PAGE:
In April 2020, two environmental groups sued the U.S. Fish and Wildlife Service (FWS). The Sierra Club and Defenders for Wildlife sued the FWS in 5th Circuit U.S. Court of Appeals, asking the court to review whether the agency violated the Endangered Species Act (ESA) when deciding that the planned construction would not threaten the survival of the medium-sized wildcat, thought to number only about 60 specimens in the United States.[16]

Following the 2019 FERC approval, opponents filed new lawsuits against the three proposed LNG terminals and one proposed gas pipeline in Brownsville, Texas, the Annova LNG Brownsville Terminal, the Rio Grande LNG Terminal, the Texas LNG Terminal, and the Rio Bravo Gas Pipeline. The three suits were filed by local residents, the city of Port Isabel and the Sierra Club. Local shrimpers and fishermen filed a suit against Rio Grande LNG and the Rio Bravo Pipeline in the U.S. Fifth Circuit Court of Appeals, challenging the U.S. Army Corps of Engineers approval of a water permit for the plant and pipeline. The plaintiffs argue that the Corps failed to avoid or mitigate negative impacts to wetlands.[17]

In another filing, the city of Port Isabel, the Sierra Club and two grassroots organizations filed two lawsuits challenging the FERC’s approval of the Annanova LNG and Texas LNG projects. The suits were filed in the U.S. Court of Appeals for D.C. Circuit in Washington, D.C. The suits are asking that the federal permits be reviewed and overturned by a federal judge. The suits argue that FERC’s socioeconomic and environmental justice studies were flawed, as was FERC’s ruling that the LNG facilities are in the public interest. Those groups have a similar lawsuit filed against FERC’s approval of the Rio Grande LNG and Rio Bravo Pipeline. LNG opponents contend that the LNG facilities in Brownsville would create safety and environmental concerns, impact local fishermen, destroy wetlands, threaten wildlife, and hurt tourism. It would also create air pollution problems in the Rio Grande Valley, an impoverished area largely home to traditionally marginalized communities, disproportionately impacting the Latino community, a potential violation of federal law. Port Isabel, a Brownsville neighbor, is opposed to the LNG project and is also party in a separate lawsuit that is pending in Texas courts.[17]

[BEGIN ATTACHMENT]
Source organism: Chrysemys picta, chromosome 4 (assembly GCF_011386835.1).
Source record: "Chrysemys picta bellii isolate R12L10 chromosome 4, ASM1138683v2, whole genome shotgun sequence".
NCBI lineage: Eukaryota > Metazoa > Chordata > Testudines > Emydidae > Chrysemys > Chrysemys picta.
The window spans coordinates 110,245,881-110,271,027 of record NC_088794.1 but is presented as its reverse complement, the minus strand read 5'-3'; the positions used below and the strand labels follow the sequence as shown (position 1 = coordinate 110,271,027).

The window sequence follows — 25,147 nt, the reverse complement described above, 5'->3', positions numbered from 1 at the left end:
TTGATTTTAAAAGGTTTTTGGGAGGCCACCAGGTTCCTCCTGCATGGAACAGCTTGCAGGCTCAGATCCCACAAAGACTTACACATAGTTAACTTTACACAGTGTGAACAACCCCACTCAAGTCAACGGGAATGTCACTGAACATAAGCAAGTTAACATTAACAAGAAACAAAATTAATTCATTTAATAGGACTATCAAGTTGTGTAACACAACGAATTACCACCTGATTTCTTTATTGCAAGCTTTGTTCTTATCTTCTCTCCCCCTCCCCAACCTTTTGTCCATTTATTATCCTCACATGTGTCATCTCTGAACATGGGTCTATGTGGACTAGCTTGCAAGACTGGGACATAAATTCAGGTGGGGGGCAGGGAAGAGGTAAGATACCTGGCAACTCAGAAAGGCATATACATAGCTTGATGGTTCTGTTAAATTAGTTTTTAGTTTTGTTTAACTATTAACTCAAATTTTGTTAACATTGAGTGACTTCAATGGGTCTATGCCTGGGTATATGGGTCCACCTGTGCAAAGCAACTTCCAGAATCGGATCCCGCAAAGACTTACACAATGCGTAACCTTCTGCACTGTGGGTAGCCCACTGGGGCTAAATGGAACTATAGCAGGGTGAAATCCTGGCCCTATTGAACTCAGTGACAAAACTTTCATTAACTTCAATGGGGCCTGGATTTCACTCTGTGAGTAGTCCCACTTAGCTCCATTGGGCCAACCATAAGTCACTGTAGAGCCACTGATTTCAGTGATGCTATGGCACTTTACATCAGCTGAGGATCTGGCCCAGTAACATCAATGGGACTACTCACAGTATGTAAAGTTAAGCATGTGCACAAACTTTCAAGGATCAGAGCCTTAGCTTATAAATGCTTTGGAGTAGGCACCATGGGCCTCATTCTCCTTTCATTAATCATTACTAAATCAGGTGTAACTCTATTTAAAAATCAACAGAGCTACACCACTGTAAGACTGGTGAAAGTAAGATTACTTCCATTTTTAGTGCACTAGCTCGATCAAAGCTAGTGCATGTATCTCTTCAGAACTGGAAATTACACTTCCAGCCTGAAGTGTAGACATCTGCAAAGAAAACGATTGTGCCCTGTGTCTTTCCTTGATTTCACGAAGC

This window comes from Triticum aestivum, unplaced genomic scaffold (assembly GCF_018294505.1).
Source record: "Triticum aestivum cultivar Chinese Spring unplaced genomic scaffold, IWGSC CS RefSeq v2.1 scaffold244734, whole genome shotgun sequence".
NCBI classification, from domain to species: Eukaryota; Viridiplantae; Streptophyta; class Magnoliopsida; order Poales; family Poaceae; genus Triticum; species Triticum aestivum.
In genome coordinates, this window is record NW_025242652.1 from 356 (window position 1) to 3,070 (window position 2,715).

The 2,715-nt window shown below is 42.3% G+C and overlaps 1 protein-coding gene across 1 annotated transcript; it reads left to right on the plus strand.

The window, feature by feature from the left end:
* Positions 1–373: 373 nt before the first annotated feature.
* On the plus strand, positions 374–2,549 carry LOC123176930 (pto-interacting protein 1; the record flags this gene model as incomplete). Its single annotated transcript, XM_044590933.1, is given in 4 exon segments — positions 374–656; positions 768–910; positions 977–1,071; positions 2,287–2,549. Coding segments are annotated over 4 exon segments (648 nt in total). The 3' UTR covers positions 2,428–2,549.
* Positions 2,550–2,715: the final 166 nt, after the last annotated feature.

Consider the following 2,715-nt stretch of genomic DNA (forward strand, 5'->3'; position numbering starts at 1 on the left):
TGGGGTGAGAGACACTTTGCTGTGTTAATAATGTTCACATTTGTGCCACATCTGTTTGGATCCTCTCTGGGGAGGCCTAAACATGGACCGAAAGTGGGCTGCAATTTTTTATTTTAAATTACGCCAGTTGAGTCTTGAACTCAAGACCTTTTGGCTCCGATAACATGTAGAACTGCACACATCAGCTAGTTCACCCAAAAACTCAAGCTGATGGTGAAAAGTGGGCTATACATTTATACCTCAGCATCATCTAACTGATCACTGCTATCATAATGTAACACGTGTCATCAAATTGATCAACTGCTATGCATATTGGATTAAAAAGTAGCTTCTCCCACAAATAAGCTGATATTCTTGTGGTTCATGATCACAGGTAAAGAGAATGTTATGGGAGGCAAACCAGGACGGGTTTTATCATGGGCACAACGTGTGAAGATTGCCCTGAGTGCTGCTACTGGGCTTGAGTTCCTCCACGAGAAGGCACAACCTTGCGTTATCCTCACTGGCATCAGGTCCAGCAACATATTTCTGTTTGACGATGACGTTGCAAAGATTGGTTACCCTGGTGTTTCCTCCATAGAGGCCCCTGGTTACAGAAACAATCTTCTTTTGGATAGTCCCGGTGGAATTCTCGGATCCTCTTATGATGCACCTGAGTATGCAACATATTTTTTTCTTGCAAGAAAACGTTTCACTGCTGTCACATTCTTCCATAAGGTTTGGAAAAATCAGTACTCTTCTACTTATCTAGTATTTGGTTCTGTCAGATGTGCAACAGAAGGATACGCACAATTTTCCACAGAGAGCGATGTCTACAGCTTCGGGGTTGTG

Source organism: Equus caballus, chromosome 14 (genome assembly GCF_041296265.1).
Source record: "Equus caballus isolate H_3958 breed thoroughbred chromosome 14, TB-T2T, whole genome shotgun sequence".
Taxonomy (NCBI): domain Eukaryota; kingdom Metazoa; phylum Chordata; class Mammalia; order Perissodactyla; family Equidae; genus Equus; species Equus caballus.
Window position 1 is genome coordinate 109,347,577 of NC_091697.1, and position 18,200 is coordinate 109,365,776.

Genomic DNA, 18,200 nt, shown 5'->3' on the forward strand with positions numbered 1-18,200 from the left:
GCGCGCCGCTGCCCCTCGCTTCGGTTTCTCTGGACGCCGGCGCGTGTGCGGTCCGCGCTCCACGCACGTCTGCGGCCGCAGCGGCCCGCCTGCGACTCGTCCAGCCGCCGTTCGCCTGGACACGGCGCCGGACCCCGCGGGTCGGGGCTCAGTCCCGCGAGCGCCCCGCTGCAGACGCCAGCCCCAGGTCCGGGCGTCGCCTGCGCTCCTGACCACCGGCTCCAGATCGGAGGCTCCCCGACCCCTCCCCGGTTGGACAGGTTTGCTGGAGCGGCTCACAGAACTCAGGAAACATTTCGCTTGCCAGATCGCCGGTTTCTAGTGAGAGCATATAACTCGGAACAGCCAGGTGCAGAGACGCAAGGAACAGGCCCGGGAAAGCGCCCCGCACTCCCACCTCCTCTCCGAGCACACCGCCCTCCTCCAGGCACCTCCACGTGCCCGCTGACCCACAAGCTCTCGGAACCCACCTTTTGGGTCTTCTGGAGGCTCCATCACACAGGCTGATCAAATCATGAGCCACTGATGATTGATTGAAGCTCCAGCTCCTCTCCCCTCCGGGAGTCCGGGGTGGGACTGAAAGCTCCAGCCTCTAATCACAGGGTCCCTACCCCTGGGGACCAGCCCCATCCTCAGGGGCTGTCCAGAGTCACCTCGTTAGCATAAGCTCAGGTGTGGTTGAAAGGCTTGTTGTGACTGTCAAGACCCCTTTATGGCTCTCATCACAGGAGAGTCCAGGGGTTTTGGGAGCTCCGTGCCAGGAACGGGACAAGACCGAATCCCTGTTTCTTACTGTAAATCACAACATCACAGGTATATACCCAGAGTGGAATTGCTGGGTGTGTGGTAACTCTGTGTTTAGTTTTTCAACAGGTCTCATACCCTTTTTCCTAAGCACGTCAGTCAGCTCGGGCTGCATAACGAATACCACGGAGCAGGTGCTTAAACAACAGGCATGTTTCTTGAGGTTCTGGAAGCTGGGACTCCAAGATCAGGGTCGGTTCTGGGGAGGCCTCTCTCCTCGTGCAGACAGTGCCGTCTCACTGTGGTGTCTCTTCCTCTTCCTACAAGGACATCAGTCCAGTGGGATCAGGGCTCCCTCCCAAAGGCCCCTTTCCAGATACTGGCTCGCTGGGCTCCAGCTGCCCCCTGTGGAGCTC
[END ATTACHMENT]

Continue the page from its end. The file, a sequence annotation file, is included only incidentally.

Articles and resources


  1. FERC Approves Four LNG Export Projects Federal Energy Regulatory Commission, November 21, 2019
  2. 2020 World LNG Report, page 102, International Gas Union, April 27, 2020
  3. The Project, Annova LNG, accessed May 2017
  4. Annova LNG Export Terminal, Brownville, Texas NS Energy, accessed July 2019
  5. The Project, Annova LNG, accessed May 2017
  6. The Brownsville Herald: Annova LNG Slightly Moving Project to Accomodate Ocelots, Annova LNG, 5 May 2016
  7. Safety evaluated for LNG facilities, The Brownsville Herald, 29 March 2017
  8. Carl SurranFERC moves closer to approving Exelon's Annova LNG project Seeking Alpha, Apr. 22, 2019
  9. Sergio ChapaFeds echo endangered species concerns in Annova LNG review Chron, April 19, 2019
  10. FERC Approves Four LNG Export Projects Federal Energy Regulatory Commission, November 21, 2019
  11. Annova LNG gets Texas OK for Brownsville plant Oil and Gas Journal, April 13, 2020
  12. Annova LNG gets Texas OK for Brownsville plant Oil and Gas Journal, April 13, 2020
  13. Jamison Cocklin, LNG Recap: U.S. Natural Gas Lands in China for First Time in 13 months Natural Gas Intel, April 20, 2020
  14. John Snyder FID’s delayed by global uncertainty Riviera Maritime Media, Apr. 24, 2020
  15. [1] Houston Chronicle, February 14, 2020
  16. Sebastien Malo, IN BRIEF: Green groups challenge approval of Texas gas terminal citing rare wildcat Reuters, April 20, 2020
  17. 17.0 17.1 Three lawsuits filed against Brownsville LNG projects Kallanish Energy, March 31, 2020

Related SourceWatch articles

External resources

External articles